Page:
Reading the Presentation Zen blog recently, I came across several good things:
1. A reference to the TED conference – a great conference where various brilliant people get 20 minutes each to present their great idea. Loads of great stuff there.
2. A list of great presentations with some great insights.
A recurring theme in many of these presentations is creativity – and how we find it so hard to play and be creative. The importance of play in creativity is fairly obvious: Playing means reconfiguring, reworking, and reframing. It‚??s the opposite of taking things for granted. It is building new, exploring old, and trying on new roles, as Tim Brown, the CEO of the very playful design company IDEO, illustrates:
Brown argues that we lose this playfulness as we grow up. Play requires trust. It requires that we feel secure enough to risk breaking something through our play. Brown argues that as adults we become overly sensitive to the opinion of others. We fear their criticism, and we conform.
Creativity expert Sir Ken Robinson talks along similar lines in his presentation. He argues that our public school system is forcing us all to think alike, rather than cultivating creativity by acknowledging multiple types of intelligence:
We don‚??t grow in to creativity, we grow out of it‚?¶we get educated out of it.
Robinson says that if the school system had its way, we would all end up as university professors, living only in our heads. But that‚??s not how most of us think or live:
As Garr at Presentation Zen does well to point out, what we lose growing up is our beginner‚??s mind. Beginner‚??s mind is a Zen Buddhist expression perhaps best described by the zen master Shunryu Suzuki:
In the beginner‚??s mind there are many possibilities, but in the expert‚??s there are few.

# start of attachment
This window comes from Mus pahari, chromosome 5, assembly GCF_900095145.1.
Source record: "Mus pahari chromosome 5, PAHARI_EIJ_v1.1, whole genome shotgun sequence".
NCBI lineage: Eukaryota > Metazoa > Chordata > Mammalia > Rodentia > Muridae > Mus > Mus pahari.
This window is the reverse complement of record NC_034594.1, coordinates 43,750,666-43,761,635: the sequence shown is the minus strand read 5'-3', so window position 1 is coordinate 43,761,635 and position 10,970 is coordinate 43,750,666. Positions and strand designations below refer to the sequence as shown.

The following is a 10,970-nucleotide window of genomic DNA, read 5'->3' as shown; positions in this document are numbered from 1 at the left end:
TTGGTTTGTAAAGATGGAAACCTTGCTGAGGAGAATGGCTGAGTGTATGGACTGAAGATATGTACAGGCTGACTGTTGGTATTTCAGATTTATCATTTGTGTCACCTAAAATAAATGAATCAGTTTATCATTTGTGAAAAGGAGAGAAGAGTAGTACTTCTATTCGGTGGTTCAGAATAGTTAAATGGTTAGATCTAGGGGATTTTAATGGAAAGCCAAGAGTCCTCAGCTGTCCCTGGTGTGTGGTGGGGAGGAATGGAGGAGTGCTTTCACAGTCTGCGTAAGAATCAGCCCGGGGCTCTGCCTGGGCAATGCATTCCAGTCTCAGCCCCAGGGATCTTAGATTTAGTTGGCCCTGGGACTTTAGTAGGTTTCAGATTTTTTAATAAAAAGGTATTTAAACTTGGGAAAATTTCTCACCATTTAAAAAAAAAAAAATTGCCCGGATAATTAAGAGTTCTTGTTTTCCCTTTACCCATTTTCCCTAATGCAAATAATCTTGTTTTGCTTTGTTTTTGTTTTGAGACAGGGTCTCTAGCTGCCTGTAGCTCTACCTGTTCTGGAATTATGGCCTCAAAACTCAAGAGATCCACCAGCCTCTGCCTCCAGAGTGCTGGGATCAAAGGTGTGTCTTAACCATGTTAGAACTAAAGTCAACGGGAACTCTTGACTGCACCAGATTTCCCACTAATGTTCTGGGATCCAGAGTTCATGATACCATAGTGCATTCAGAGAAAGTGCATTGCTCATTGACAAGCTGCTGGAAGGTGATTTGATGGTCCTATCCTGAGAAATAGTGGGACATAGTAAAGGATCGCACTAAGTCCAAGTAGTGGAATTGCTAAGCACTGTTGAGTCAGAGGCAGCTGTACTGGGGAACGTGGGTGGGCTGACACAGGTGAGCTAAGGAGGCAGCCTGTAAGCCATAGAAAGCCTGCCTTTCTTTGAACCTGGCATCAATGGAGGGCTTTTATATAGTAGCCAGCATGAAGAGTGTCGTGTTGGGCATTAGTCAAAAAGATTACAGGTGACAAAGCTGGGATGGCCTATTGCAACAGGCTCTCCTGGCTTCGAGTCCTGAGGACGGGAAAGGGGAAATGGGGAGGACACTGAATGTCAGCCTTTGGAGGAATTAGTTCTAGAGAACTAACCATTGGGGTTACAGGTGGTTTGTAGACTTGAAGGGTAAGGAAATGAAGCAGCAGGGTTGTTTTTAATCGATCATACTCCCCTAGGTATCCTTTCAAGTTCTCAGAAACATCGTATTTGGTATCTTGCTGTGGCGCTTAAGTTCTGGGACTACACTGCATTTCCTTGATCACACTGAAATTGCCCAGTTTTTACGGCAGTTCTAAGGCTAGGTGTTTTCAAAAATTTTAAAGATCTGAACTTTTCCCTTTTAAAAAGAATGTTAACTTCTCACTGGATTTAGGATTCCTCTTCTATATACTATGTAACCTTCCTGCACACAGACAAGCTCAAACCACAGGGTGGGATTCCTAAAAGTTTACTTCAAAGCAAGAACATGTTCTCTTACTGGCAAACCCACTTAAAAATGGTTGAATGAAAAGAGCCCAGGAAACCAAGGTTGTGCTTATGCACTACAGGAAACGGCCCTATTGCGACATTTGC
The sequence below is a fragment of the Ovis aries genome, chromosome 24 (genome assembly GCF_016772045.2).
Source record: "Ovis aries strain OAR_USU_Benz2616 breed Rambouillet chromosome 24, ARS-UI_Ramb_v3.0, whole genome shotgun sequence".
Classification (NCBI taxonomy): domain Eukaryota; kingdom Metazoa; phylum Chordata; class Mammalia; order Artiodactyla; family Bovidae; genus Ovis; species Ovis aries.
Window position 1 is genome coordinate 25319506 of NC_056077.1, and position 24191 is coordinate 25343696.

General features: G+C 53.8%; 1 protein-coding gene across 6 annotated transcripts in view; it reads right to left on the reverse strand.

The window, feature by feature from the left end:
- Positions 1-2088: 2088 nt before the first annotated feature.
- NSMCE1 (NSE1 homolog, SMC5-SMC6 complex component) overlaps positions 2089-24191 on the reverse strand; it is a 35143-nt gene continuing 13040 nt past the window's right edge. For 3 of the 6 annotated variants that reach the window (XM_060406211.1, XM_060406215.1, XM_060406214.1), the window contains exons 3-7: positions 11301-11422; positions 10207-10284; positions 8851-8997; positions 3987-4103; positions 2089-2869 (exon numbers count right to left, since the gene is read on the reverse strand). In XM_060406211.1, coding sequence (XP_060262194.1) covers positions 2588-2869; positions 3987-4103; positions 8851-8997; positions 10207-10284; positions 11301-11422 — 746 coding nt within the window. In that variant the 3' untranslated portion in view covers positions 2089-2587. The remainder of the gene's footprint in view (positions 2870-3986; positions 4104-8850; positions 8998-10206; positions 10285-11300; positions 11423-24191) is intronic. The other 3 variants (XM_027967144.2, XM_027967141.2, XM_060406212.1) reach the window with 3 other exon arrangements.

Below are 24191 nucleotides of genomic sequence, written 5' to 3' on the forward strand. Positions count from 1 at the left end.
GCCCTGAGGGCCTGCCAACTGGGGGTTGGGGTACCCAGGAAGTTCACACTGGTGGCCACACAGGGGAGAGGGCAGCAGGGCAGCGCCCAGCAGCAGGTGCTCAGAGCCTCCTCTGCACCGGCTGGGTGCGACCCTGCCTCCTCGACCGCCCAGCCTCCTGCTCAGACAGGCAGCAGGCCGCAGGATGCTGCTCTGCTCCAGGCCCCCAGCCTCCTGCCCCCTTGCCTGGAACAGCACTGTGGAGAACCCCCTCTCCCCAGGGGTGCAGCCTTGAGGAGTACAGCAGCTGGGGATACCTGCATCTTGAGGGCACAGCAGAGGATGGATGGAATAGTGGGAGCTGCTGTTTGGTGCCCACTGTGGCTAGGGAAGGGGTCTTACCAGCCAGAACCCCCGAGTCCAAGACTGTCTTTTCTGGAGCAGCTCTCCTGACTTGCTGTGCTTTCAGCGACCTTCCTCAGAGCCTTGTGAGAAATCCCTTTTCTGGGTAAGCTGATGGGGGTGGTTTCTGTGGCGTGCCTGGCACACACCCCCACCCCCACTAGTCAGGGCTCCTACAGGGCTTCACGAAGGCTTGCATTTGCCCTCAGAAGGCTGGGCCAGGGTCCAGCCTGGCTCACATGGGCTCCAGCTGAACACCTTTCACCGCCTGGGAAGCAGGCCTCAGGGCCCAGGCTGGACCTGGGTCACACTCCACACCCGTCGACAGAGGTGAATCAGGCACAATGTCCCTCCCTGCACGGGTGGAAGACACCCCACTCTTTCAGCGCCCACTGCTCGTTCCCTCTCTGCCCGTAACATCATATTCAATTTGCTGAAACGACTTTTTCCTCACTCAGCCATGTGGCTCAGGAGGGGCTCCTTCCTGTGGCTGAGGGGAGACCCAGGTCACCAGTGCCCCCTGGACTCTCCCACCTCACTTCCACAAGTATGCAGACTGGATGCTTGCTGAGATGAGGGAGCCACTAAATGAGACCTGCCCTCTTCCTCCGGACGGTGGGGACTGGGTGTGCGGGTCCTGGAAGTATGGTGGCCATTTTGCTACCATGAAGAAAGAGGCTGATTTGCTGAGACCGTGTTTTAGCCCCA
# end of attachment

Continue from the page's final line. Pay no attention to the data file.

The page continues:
As children, everything is new to us, and we play with it to figure it out, to understand how to use it, and how not to use it. We learn from our mistakes as long as we‚??re willing to make them. As we grow up, we become experts, we don‚??t see the potential for play anymore – even in things that are new to us. We seek to relate to them according to our habits.
Another aspect of losing our playfulness is that as we grow up, we have to do what we‚??re told: Go to school, do your homework, sit still, stop fidgeting, write the essay, pass the exam, get a job, go to work – and so on. But, as Aaron Swartz has explored in his essay on procrastination (I suspect that you can guess what I was doing when I happened upon it), we have a deep avoidance to doing what we‚??re told:
Numerous psychology experiments have found that when you try to ‚??incentivize‚?Ě people to do something, they‚??re less likely to do it and do a worse job. External incentives, like rewards and punishments, kills what psychologists call your ‚??intrinsic motivation‚?Ě ‚?? your natural interest in the problem. (This is one of the most thoroughly replicated findings of social psychology ‚?? over 70 studies have found that rewards undermine interest in the task.) People‚??s heads seem to have a deep avoidance of being told what to do.
As Swartz goes on to note, the really weird thing is that the same applies when we try to force ourselves to do something! We kill our intrinsic motivation – our playfulness – when thinking of the goal or the consequences rather than the process of figuring it out. And yet we can‚??t allow ourselves to play because we might risk being wrong – and getting criticized.
So how do we regain our creativity, our ability to play?
One part of it is certainly to stop paying attention to what everybody else thinks. Blogger Hugh McLeod has written extensively on how to be creative, and his first point is:
But that‚??s only half-true. Remember when you were a child, what was the most fun you had? Wasn‚??t it when you had a friend over and you shared that playfulness together? That vision or dream that you made real through your play? A better way of putting it is: Ignore everybody who‚??re just trying to bring you down. In most cases that may well be everybody, but it certainly doesn‚??t have to be. At IDEO, they‚??ve managed to create a genuinely playful atmosphere where there‚??s daring in trying out new ideas.
You don‚??t have to start all over to regain a beginner‚??s mind. Just take the time to try and play with whatever you‚??ve doing for a bit. Explore it, take it apart and rearrange it. As Douglas Hofstadter has argued, ‚??variations on a theme is the crux of creativity.‚?Ě Make some unexpected variations.